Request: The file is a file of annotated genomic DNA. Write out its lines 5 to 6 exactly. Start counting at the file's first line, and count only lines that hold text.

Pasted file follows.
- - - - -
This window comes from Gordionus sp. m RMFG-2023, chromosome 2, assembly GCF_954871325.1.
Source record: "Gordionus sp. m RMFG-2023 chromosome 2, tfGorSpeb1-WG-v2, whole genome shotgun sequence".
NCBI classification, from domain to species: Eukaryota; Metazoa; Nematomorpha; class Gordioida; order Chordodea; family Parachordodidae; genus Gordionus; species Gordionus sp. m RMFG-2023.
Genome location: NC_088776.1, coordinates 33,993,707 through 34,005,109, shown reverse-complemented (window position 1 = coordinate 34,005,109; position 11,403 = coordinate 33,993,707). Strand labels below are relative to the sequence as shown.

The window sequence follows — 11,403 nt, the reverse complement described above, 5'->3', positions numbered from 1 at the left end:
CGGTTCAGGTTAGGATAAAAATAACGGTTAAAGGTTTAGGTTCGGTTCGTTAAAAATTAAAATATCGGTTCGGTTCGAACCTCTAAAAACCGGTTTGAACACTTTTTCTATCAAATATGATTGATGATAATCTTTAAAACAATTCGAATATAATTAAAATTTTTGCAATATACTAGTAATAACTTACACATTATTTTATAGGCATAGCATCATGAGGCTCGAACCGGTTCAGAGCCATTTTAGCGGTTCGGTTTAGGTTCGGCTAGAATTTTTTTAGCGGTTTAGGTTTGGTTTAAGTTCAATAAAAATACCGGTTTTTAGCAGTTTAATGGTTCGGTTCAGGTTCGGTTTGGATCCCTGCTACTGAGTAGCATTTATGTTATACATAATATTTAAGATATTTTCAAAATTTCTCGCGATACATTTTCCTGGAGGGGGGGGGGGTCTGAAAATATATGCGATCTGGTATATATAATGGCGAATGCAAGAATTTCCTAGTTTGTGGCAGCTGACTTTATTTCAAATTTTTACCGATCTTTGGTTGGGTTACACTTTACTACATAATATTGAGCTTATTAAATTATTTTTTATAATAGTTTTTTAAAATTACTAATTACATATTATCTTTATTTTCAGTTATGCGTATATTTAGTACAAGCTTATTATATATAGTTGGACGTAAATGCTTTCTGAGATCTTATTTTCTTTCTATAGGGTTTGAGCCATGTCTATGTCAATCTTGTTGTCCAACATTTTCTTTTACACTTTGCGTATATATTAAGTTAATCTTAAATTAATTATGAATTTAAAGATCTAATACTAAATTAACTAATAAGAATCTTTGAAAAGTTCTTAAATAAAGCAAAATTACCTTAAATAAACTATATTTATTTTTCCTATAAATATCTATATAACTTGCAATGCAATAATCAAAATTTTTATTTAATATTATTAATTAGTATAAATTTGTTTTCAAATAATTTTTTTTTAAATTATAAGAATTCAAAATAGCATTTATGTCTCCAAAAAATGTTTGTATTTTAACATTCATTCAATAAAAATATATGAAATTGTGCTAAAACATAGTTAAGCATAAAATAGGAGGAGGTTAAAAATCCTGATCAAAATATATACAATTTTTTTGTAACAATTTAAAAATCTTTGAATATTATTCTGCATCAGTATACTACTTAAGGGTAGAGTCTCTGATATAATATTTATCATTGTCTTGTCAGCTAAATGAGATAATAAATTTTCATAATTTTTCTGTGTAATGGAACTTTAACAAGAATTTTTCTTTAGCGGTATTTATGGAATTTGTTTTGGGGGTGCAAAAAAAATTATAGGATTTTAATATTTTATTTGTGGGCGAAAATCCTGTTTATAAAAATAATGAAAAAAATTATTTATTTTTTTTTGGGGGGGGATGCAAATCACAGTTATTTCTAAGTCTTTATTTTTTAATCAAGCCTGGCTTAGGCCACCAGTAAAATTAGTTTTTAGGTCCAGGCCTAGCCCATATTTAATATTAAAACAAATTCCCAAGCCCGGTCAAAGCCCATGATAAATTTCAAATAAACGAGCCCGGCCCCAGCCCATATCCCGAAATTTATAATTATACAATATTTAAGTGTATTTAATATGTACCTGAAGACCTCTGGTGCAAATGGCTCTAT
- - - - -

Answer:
The window sequence follows — 11,403 nt, the reverse complement described above, 5'->3', positions numbered from 1 at the left end:
CGGTTCAGGTTAGGATAAAAATAACGGTTAAAGGTTTAGGTTCGGTTCGTTAAAAATTAAAATATCGGTTCGGTTCGAACCTCTAAAAACCGGTTTGAACACTTTTTCTATCAAATATGATTGATGATAATCTTTAAAACAATTCGAATATAATTAAAATTTTTGCAATATACTAGTAATAACTTACACATTATTTTATAGGCATAGCATCATGAGGCTCGAACCGGTTCAGAGCCATTTTAGCGGTTCGGTTTAGGTTCGGCTAGAATTTTTTTAGCGGTTTAGGTTTGGTTTAAGTTCAATAAAAATACCGGTTTTTAGCAGTTTAATGGTTCGGTTCAGGTTCGGTTTGGATCCCTGCTACTGAGTAGCATTTATGTTATACATAATATTTAAGATATTTTCAAAATTTCTCGCGATACATTTTCCTGGAGGGGGGGGGGGTCTGAAAATATATGCGATCTGGTATATATAATGGCGAATGCAAGAATTTCCTAGTTTGTGGCAGCTGACTTTATTTCAAATTTTTACCGATCTTTGGTTGGGTTACACTTTACTACATAATATTGAGCTTATTAAATTATTTTTTATAATAGTTTTTTAAAATTACTAATTACATATTATCTTTATTTTCAGTTATGCGTATATTTAGTACAAGCTTATTATATATAGTTGGACGTAAATGCTTTCTGAGATCTTATTTTCTTTCTATAGGGTTTGAGCCATGTCTATGTCAATCTTGTTGTCCAACATTTTCTTTTACACTTTGCGTATATATTAAGTTAATCTTAAATTAATTATGAATTTAAAGATCTAATACTAAATTAACTAATAAGAATCTTTGAAAAGTTCTTAAATAAAGCAAAATTACCTTAAATAAACTATATTTATTTTTCCTATAAATATCTATATAACTTGCAATGCAATAATCAAAATTTTTATTTAATATTATTAATTAGTATAAATTTGTTTTCAAATAATTTTTTTTTAAATTATAAGAATTCAAAATAGCATTTATGTCTCCAAAAAATGTTTGTATTTTAACATTCATTCAATAAAAATATATGAAATTGTGCTAAAACATAGTTAAGCATAAAATAGGAGGAGGTTAAAAATCCTGATCAAAATATATACAATTTTTTTGTAACAATTTAAAAATCTTTGAATATTATTCTGCATCAGTATACTACTTAAGGGTAGAGTCTCTGATATAATATTTATCATTGTCTTGTCAGCTAAATGAGATAATAAATTTTCATAATTTTTCTGTGTAATGGAACTTTAACAAGAATTTTTCTTTAGCGGTATTTATGGAATTTGTTTTGGGGGTGCAAAAAAAATTATAGGATTTTAATATTTTATTTGTGGGCGAAAATCCTGTTTATAAAAATAATGAAAAAAATTATTTATTTTTTTTTGGGGGGGGATGCAAATCACAGTTATTTCTAAGTCTTTATTTTTTAATCAAGCCTGGCTTAGGCCACCAGTAAAATTAGTTTTTAGGTCCAGGCCTAGCCCATATTTAATATTAAAACAAATTCCCAAGCCCGGTCAAAGCCCATGATAAATTTCAAATAAACGAGCCCGGCCCCAGCCCATATCCCGAAATTTATAATTATACAATATTTAAGTGTATTTAATATGTACCTGAAGACCTCTGGTGCAAATGGCTCTAT